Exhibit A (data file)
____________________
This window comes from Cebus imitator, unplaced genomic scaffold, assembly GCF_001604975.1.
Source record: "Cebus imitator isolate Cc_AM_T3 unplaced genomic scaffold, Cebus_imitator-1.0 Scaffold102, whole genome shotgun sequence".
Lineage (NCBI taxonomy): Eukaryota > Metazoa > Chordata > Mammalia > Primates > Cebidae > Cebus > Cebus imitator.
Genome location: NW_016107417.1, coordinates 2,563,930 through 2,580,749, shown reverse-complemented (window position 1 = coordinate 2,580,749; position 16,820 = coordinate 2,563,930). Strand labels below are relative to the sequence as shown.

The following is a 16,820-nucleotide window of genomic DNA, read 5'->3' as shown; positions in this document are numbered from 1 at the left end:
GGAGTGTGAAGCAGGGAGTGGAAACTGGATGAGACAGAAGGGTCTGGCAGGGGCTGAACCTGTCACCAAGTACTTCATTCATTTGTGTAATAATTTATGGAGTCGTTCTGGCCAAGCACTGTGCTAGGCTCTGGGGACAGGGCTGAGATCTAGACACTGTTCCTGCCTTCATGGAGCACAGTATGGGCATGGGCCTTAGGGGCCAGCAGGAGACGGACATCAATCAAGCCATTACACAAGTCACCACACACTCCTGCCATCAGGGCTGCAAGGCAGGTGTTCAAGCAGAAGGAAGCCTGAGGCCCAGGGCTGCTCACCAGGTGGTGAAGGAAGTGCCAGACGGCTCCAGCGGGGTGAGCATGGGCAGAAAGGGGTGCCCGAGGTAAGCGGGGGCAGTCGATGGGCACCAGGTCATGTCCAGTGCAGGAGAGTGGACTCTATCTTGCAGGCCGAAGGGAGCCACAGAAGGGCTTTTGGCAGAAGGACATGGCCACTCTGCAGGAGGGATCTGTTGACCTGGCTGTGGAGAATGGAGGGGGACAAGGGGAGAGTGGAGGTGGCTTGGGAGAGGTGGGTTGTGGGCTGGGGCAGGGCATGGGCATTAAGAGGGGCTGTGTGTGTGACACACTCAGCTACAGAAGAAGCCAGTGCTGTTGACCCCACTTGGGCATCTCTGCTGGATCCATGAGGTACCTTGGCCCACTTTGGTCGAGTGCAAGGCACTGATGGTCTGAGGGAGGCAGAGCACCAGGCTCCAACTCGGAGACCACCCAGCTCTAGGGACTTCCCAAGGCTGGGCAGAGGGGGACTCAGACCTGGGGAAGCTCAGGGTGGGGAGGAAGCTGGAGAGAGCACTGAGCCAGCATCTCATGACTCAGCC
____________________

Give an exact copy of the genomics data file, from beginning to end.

This window comes from Cebus imitator, unplaced genomic scaffold, assembly GCF_001604975.1.
Source record: "Cebus imitator isolate Cc_AM_T3 unplaced genomic scaffold, Cebus_imitator-1.0 Scaffold102, whole genome shotgun sequence".
Lineage (NCBI taxonomy): Eukaryota > Metazoa > Chordata > Mammalia > Primates > Cebidae > Cebus > Cebus imitator.
Genome location: NW_016107417.1, coordinates 2,563,930 through 2,580,749, shown reverse-complemented (window position 1 = coordinate 2,580,749; position 16,820 = coordinate 2,563,930). Strand labels below are relative to the sequence as shown.

The following is a 16,820-nucleotide window of genomic DNA, read 5'->3' as shown; positions in this document are numbered from 1 at the left end:
GGAGTGTGAAGCAGGGAGTGGAAACTGGATGAGACAGAAGGGTCTGGCAGGGGCTGAACCTGTCACCAAGTACTTCATTCATTTGTGTAATAATTTATGGAGTCGTTCTGGCCAAGCACTGTGCTAGGCTCTGGGGACAGGGCTGAGATCTAGACACTGTTCCTGCCTTCATGGAGCACAGTATGGGCATGGGCCTTAGGGGCCAGCAGGAGACGGACATCAATCAAGCCATTACACAAGTCACCACACACTCCTGCCATCAGGGCTGCAAGGCAGGTGTTCAAGCAGAAGGAAGCCTGAGGCCCAGGGCTGCTCACCAGGTGGTGAAGGAAGTGCCAGACGGCTCCAGCGGGGTGAGCATGGGCAGAAAGGGGTGCCCGAGGTAAGCGGGGGCAGTCGATGGGCACCAGGTCATGTCCAGTGCAGGAGAGTGGACTCTATCTTGCAGGCCGAAGGGAGCCACAGAAGGGCTTTTGGCAGAAGGACATGGCCACTCTGCAGGAGGGATCTGTTGACCTGGCTGTGGAGAATGGAGGGGGACAAGGGGAGAGTGGAGGTGGCTTGGGAGAGGTGGGTTGTGGGCTGGGGCAGGGCATGGGCATTAAGAGGGGCTGTGTGTGTGACACACTCAGCTACAGAAGAAGCCAGTGCTGTTGACCCCACTTGGGCATCTCTGCTGGATCCATGAGGTACCTTGGCCCACTTTGGTCGAGTGCAAGGCACTGATGGTCTGAGGGAGGCAGAGCACCAGGCTCCAACTCGGAGACCACCCAGCTCTAGGGACTTCCCAAGGCTGGGCAGAGGGGGACTCAGACCTGGGGAAGCTCAGGGTGGGGAGGAAGCTGGAGAGAGCACTGAGCCAGCATCTCATGACTCAGCC